Done by request of reader PurpleDynamite.
Masters of Horror was a horror anthology series that aired on premium cable channel Showtime in the United States. The series got together many of the most famous names in horror―”the “masters”―for a self-contained story every episode.
While being on a premium channel gave the series a lot more freedom then it would have had on broadcast or basic cable television, Showtime still felt the need to draw the line in a few places. One episode, “Jenifer”, had two graphic portrayals of oral sex removed, one of which ended in disembowelment.
Another episode, “Imprint”, was banned entirely from airing on the station. This episode was directed by Takashi Miike, who is well-known for his disturbing pieces of cinema such as Ichi the Killer and Visitor Q (at least in the West―Japanese audiences may be familiar with his work on family-friendly tokukatsu series and movie adaptations of video games).
Takashi stated that, during production, he “kept checking to make sure that I wasn’t going over the line, but I evidently misestimated.” However, the episode had no problem being broadcast internationally.
With the episode being shelved for broadcast in the United States, it became a marketer’s wet dream, the DVD cover having “BANNED FROM CABLE BROADCAST” in big, bold letters across the top.
The episode was released unrated on DVD in the United States (with a small “Contains Mature Content” box on the back cover), where it is allowed to. Where the disc had to be rated, it fell entirely into adult territory – 18 by the BBFC, R18+ in Australia, “R” in Manitoba and Nova Scotia, and even an 18+ in Quebec (every other episode was rated as 13+ or 16+).
However, there was one country where the episode wasn’t able to pass at all – New Zealand. Now, New Zealand is no stranger to going against the common rating, refusing to classify things such as Gal*Gun: Double Peace, an uncut version of Hostel: Part II, Maken-ki!, and Puni Puni Poemy – all of which were passed in Australia. However, New Zealand has also been willing to classify a few things that didn’t make it in Australia, such as Hotline Miami 2: Wrong Number and the uncensored version of South Park: The Stick of Truth.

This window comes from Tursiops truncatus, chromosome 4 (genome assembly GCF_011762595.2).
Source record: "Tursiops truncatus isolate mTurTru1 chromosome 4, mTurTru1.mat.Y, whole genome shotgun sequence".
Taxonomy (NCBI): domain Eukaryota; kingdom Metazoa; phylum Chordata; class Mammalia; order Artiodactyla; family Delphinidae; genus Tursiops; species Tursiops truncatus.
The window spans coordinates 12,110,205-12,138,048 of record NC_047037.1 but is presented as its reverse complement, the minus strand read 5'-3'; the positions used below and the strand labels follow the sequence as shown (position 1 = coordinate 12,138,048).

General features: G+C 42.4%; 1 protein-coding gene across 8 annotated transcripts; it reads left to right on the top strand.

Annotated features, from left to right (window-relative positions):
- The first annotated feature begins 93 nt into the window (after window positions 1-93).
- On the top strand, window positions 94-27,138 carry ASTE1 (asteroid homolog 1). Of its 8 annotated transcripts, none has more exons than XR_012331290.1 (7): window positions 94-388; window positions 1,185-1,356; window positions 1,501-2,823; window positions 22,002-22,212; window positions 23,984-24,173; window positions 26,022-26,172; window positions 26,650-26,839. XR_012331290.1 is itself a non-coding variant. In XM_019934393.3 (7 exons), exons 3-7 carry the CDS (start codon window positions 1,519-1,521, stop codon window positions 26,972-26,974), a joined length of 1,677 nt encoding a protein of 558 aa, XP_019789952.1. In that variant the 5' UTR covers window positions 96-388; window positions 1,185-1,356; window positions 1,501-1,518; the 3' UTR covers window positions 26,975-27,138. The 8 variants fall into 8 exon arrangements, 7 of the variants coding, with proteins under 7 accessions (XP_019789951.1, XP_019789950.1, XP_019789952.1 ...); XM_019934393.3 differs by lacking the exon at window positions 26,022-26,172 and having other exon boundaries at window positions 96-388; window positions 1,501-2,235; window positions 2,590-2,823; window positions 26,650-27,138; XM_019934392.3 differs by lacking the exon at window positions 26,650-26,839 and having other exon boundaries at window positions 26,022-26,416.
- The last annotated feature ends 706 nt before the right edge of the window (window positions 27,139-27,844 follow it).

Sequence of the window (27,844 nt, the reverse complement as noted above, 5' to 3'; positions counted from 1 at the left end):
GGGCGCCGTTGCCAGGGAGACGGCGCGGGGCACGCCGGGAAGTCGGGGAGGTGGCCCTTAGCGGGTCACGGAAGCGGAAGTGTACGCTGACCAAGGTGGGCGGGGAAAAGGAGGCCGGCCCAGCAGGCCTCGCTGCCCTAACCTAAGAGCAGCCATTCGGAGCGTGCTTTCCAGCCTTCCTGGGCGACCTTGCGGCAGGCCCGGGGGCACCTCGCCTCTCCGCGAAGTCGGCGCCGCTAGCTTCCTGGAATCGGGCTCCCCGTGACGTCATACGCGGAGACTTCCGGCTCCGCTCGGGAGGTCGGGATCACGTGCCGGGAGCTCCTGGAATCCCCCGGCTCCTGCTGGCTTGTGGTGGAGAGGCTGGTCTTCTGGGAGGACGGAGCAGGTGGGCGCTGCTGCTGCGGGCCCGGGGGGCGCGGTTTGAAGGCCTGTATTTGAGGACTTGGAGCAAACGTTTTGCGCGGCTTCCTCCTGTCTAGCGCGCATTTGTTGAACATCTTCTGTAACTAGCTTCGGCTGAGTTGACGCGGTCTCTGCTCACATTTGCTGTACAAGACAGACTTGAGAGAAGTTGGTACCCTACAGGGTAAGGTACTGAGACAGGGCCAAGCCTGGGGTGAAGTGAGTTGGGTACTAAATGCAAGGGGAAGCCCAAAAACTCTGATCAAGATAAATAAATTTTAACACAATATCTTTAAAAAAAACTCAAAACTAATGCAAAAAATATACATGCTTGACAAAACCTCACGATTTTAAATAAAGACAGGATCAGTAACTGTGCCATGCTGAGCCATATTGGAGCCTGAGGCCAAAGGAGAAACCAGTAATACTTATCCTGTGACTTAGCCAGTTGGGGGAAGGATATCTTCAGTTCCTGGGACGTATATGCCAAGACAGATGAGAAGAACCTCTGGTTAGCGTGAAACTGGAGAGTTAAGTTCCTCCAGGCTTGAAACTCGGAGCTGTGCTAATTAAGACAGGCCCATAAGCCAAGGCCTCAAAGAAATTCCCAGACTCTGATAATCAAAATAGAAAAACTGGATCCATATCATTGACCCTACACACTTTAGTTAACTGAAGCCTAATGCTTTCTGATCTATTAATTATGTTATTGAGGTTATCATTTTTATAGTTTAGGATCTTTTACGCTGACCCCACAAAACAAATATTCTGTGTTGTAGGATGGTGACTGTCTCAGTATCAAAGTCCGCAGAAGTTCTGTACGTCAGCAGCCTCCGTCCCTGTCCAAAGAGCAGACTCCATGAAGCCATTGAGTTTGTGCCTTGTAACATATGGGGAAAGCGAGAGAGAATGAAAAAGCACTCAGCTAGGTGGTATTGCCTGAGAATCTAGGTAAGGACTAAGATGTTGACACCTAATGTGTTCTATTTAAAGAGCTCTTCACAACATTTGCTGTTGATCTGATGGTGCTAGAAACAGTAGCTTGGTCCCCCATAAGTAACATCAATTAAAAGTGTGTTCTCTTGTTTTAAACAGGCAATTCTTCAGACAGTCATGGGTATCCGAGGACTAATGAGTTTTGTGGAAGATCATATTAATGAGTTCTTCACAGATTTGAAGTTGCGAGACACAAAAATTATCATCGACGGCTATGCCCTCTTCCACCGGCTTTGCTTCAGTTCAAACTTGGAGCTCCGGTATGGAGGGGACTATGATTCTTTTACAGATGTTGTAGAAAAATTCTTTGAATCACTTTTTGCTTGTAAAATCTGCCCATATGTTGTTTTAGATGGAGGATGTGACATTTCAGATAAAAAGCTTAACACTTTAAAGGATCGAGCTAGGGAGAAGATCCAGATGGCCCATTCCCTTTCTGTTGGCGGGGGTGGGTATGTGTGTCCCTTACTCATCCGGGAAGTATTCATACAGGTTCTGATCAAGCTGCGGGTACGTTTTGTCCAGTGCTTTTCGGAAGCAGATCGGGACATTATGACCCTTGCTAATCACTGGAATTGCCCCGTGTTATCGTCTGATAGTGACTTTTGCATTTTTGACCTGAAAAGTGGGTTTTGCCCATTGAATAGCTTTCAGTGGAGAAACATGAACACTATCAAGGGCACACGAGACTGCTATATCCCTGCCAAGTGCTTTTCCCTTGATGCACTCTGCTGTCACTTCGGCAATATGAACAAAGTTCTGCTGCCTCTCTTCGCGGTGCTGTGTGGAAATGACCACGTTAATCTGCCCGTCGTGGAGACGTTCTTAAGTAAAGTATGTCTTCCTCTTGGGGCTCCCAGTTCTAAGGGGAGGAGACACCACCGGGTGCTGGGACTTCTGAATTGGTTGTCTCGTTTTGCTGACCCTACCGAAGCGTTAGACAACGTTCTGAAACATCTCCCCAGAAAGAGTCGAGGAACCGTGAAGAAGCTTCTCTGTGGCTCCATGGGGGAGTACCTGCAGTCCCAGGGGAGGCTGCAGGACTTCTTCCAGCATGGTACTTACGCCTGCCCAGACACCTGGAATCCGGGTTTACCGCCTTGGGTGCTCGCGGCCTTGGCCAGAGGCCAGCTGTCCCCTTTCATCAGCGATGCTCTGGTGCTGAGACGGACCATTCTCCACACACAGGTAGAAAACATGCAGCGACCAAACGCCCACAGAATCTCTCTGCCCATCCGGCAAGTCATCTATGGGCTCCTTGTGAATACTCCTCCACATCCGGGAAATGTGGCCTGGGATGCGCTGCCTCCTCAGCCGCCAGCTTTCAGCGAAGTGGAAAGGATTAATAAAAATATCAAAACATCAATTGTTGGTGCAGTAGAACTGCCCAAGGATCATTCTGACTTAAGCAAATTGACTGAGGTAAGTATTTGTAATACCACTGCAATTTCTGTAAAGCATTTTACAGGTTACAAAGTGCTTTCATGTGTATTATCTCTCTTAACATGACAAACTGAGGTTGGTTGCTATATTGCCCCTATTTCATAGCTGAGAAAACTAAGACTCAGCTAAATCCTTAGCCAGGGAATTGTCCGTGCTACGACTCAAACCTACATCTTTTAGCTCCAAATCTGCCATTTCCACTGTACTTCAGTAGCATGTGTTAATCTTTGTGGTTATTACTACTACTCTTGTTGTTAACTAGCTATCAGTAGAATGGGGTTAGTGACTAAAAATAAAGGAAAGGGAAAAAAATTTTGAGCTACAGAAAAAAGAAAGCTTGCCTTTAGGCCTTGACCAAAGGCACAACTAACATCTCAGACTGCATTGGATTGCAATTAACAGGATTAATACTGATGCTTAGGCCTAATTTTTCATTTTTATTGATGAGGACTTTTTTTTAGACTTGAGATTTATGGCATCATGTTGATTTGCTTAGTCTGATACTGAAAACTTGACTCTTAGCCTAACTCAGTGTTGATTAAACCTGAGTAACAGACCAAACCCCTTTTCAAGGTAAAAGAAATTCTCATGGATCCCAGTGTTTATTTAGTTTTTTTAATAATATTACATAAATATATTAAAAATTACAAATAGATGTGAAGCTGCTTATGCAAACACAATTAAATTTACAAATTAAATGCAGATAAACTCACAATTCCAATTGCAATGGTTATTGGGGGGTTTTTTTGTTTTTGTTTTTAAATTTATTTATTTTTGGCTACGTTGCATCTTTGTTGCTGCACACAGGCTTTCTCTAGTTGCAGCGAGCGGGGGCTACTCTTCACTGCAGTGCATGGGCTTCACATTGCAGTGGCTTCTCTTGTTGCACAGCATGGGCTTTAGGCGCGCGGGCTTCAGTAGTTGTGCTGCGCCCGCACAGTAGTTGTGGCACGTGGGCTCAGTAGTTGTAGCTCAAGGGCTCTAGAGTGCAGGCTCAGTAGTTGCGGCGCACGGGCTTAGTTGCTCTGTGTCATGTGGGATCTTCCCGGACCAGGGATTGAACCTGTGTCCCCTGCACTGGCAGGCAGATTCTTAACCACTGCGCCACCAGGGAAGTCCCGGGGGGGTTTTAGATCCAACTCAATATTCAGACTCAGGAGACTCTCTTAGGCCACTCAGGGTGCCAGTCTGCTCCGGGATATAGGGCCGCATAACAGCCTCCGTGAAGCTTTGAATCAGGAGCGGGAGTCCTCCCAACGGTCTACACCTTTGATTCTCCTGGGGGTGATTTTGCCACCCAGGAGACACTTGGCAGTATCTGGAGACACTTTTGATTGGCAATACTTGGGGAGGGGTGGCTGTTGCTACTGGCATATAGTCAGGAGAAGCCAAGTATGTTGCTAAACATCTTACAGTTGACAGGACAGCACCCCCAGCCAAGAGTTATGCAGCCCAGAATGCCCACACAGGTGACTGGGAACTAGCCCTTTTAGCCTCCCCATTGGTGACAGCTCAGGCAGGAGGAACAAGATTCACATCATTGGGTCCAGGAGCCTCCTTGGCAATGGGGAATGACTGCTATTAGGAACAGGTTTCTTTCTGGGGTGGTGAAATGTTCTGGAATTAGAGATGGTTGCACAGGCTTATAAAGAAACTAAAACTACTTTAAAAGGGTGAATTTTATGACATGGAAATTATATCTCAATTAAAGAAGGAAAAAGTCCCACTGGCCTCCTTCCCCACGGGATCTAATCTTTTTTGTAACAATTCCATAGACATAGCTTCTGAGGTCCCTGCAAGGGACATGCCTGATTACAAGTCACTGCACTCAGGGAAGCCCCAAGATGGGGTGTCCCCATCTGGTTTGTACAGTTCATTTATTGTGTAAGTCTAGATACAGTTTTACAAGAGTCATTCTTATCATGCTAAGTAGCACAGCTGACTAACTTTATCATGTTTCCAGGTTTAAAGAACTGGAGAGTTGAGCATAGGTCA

So, what was it about this episode that made it too much for New Zealand? Let’s investigate.
First off, the basic plot of the episode: an American journalist named Christopher returns to Japan looking for the prostitute he fell in love with and promised to rescue. Of course, as this is Masters of Horror, Christopher is unable to find the woman of his dreams…instead, he encounters a disfigured girl who claims to know where the prostitute is, proceeding to tell him horrifying stories about her that cause him mental anguish.
In the first one of these stories, the disfigured girl tells Christopher that the prostitute was wrongfully accused of theft and tortured to confess. An extended torture sequence follows; three girls appear to be taking delight in torturing her (though we only see one doing most of the torturing). Her underarms are burnt and needles are driven under her fingernails and into her gums.
The scene is about five minutes long, and every aspect of the torture is extendedly depicted in a way that would make most viewers turn away/fast forward out of disgust. Furthermore, there is a certain sexualization to the scene, as the woman’s top is open, with her bare breasts visible during most of the attack. The gagging and facial expressions at some points are remnant of specific genres of Japanese (and even some American) pornography, something I’m sure Miike wasn’t unaware of. At the end of it, we see her spiraled out on the ground, needles sticking out of her mouth, breasts exposed. (I’m rather shocked the BBFC warned of “strong, bloody torture” rather than “strong sexualized torture.”)
All of this led to something that New Zealand felt was “a scene that depicts acts of torture and significant cruelty in a sexualised manner.” New Zealand’s OFLC asked the distributor to cut the scene altogether, but they refused to.
This decision matches with their decision for Hostel: Part II, which had a similarly sexualized torture scene cut to avoid “[promoting] and [supporting] acts of torture and the infliction of extreme violence and extreme cruelty.”
New Zealand’s OFLC seems to be very squeamish about sexualized violence and the ability for such scenes to appeal to a prurient interest…something that, considering what Google suggested for me while searching for the episode, they may have reason to believe.
Would “Imprint” still be controversial today? Absolutely. Would it still be objectionable in New Zealand? There’s a good chance, considering the board’s only increased their focus on sexual violence since 2009.
Would it still be too much for Showtime? Probably not. Premium cable’s only gotten rawer in its content, and Showtime’s library has included the Hostel films at some points.
Interestingly, the episode was shown edited on defunct horror-based cable network Chiller, undoubtedly with a TV-14 rating (the network never aired anything MA). I would be curious to see just how much of the torture was removed in that version.